The peer reviewers point out where the draft report may need revision. For example, they may suggest ways to improve descriptions of the conduct of the study or to clarify the connection between results and conclusions. Sometimes, awardees revise their draft reports twice or more to address all of the reviewers’ comments.   

Peer reviewers commented and the researchers made changes or provided responses. Those comments and responses included the following: 

  • The reviewers noted that the researchers overstated their conclusions in saying that the initiation of biologic agents led to significant, clinically important improvements because there was no comparison group to indicate that the improvements were the result of the biologics. The researchers revised their conclusions to remove this language. 

  • The reviewers thanked the researchers for providing the important account of difficulties they had completing the study. They requested more information about the challenges the researchers faced in obtaining refill information for medications overall and specifically for injectables. The researchers added information about their experience to the discussion and in particular when discussing future research possibilities. 

  • The reviewers encouraged the researchers to discuss the particular difficulties they experienced in gathering data elements collected outside of the PCORnet common data model as this information would be helpful for future research. The researchers revised the report to specify which data came from the PCORnet databases and which data came from outside, or “sidecar,” sources.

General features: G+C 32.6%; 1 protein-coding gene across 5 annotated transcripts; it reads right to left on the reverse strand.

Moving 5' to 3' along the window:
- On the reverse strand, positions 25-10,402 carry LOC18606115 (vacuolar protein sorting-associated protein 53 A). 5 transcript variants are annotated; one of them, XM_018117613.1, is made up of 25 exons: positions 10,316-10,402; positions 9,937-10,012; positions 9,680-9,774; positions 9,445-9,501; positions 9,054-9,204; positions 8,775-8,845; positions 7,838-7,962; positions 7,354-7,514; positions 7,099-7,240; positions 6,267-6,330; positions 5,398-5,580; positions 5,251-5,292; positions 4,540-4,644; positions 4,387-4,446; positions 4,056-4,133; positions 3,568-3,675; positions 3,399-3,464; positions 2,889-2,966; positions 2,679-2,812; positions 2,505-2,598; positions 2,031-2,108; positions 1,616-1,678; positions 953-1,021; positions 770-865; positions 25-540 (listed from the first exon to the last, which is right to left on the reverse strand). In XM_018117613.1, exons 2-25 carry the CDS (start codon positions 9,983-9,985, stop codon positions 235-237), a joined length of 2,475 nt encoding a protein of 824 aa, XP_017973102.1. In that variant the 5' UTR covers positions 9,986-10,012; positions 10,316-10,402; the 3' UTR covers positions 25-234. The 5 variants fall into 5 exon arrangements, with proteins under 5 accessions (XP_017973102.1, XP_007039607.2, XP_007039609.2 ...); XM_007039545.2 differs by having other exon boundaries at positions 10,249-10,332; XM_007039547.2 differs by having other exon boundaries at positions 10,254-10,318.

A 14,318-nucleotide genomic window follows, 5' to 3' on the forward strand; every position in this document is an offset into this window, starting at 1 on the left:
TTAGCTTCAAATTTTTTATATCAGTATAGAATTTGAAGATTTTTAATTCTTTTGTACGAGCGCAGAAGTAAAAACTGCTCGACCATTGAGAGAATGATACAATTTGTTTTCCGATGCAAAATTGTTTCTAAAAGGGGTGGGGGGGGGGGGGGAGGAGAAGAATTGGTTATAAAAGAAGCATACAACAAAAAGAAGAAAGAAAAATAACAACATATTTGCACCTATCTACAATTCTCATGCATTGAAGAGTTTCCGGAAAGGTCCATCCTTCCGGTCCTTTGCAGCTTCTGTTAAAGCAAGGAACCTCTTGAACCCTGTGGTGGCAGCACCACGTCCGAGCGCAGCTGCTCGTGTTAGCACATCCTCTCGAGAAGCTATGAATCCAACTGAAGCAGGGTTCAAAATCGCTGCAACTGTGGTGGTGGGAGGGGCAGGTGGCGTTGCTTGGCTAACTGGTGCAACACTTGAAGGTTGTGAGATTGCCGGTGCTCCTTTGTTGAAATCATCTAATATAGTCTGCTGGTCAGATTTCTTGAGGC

• The reviewers noted that the researchers used a relatively small sample of patients whose data could be linked to Medicare claims that was likely to be very different from the overall sample of patients collected from all sites in the clinical research networks. The researchers agreed and revised their interpretation of results to take into account the differences between the two patient groups. 


Conflict of Interest Disclosures

Project Information

Jeffrey R. Curtis, MD, MPH, MS
University of Alabama at Birmingham
Harnessing PCORnet to Study Comparative Effectiveness and Safety of Biologic Therapies

Key Dates

March 2016
April 2023

Study Registration Information


Has Results
Health Conditions Health Conditions These are the broad terms we use to categorize our funded research studies; specific diseases or conditions are included within the appropriate larger category. Note: not all of our funded projects focus on a single disease or condition; some touch on multiple diseases or conditions, research methods, or broader health system interventions. Such projects won’t be listed by a primary disease/condition and so won’t appear if you use this filter tool to find them. View Glossary
Intervention Strategy Intervention Strategies PCORI funds comparative clinical effectiveness research (CER) studies that compare two or more options or approaches to health care, or that compare different ways of delivering or receiving care. View Glossary
State State The state where the project originates, or where the primary institution or organization is located. View Glossary
Last updated: February 20, 2024